In my last post I mentioned the Iteration Zero technique in passing. I’m going to tackle it head-on today.
Agile teams strive to deliver functionality that can be touched or even used by the customer at the end of the first iteration. Sometimes, however, it does make sense for the team to focus on building its foundation before delivering functionality. This may be the case for larger applications, for teams new to agile development, or for projects where the the features are still extremely fuzzy. These are perfect opportunities to execute an iteration zero.
An iteration zero does not deliver any functionality to the customer. Instead, the project team focuses on the simple processes that will be required for the adoption and use of most agile practices. From a programming point of view the features delivered in an iteration zero may include:
- Source control system installed and operational
- Initial build script written and checked into source control
- Initial promotion and deployment scripts written and checked into source control
- Automated test framework selected and implemented with an empty test suite
- Construction of a rudimentary continuous integration process
One good method of performing these activities is to rapper them around a “Log In” feature. (If the application does not have log-in functionality then a simple “Hello World” screen will do.) “Logging in” can then be the first piece of functionality to pass a test in the unit test framework. It can be the first thing to be automatically compiled, run through the continuous integration process, checked into source control, promoted to the testing environment, and automatically deployed.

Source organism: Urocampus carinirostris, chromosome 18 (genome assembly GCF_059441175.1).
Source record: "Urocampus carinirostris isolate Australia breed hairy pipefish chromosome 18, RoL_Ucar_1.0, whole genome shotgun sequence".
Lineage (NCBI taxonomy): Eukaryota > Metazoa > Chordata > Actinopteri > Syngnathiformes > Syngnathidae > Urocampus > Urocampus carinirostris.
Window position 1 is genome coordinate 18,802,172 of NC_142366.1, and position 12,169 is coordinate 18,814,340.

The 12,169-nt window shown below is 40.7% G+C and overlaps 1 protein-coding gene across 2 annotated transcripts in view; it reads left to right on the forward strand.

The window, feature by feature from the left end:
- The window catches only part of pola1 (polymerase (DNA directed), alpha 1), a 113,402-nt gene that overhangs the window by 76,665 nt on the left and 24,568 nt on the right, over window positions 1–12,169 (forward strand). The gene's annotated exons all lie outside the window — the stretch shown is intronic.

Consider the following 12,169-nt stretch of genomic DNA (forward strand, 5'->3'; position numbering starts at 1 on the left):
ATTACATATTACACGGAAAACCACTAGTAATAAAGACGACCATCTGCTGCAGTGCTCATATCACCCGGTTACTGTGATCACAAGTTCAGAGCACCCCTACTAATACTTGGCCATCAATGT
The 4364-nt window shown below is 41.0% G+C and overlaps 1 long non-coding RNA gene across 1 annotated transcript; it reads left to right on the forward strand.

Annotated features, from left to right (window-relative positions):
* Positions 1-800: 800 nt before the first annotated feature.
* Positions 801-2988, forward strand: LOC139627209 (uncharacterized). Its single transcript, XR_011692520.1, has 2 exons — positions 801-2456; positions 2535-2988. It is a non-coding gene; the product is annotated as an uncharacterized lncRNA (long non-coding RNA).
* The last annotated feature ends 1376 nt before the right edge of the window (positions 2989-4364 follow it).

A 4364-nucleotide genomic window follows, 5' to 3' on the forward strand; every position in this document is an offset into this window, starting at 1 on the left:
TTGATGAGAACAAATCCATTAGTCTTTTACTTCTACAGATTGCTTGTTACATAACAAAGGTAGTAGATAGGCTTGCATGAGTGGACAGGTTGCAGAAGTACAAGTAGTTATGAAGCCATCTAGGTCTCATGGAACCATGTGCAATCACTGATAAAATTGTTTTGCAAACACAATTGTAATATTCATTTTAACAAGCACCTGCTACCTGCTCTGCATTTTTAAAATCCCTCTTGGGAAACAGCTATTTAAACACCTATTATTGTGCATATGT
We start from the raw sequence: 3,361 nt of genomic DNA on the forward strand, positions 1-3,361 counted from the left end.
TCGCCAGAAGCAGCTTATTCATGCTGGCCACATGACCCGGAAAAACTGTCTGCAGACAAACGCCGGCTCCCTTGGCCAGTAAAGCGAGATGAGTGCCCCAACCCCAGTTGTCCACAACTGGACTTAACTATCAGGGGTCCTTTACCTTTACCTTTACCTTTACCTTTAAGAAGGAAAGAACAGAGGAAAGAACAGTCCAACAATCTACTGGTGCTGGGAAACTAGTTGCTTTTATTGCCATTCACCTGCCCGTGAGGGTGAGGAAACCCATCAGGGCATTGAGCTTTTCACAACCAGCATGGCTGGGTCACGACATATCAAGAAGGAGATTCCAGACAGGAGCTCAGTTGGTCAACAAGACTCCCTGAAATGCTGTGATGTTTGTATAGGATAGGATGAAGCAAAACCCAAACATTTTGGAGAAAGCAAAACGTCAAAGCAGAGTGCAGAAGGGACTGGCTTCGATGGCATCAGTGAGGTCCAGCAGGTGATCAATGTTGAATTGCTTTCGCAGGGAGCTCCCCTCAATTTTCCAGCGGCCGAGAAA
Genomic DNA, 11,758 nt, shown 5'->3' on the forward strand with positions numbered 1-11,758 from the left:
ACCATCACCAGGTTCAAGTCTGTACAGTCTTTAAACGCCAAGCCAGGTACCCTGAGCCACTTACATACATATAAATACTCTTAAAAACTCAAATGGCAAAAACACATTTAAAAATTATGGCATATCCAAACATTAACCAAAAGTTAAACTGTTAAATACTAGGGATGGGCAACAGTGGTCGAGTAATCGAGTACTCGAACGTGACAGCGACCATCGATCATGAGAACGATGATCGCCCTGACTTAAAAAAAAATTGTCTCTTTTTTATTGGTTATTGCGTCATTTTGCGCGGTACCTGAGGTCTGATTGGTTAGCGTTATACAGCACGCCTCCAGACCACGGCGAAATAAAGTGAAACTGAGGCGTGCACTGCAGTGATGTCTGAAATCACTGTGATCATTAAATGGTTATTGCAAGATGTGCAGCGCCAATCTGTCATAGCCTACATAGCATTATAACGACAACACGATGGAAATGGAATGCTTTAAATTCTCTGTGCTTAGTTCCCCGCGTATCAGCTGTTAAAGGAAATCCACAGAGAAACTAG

From a management point of view, iteration zero outputs may include:
- Initial list of features identified, estimated, and prioritized
- Project planning mechanism (spreadsheet, simple database, index cards, or other planning tool) identified and agreed upon
- Identification of and agreement upon a team customer, essential stakeholders and business users
- Agreement on the initial approach to the iterative planning process (for example, the time of the planning meetings and the length of iterations)
The activities performed in an iteration zero are analogous to learning the letters and numbers of a foreign language. Before learning to read a foreign language we need to know how to pronounce the letters in that language. Similarly, before writing tests we need to have a unit test framework, and before prioritizing and planning features we need to have a simple system to track and organize those features. Finally, assigning this foundation-level activity to a single short iteration timeboxes the work, which guards against gold-plating, analysis paralysis, and a host of other project villains.
UPDATE: Want to read more thoughts on Iteration Zero. Check out An Iteration Zero for Project Recovery: Starting Again Without Starting Over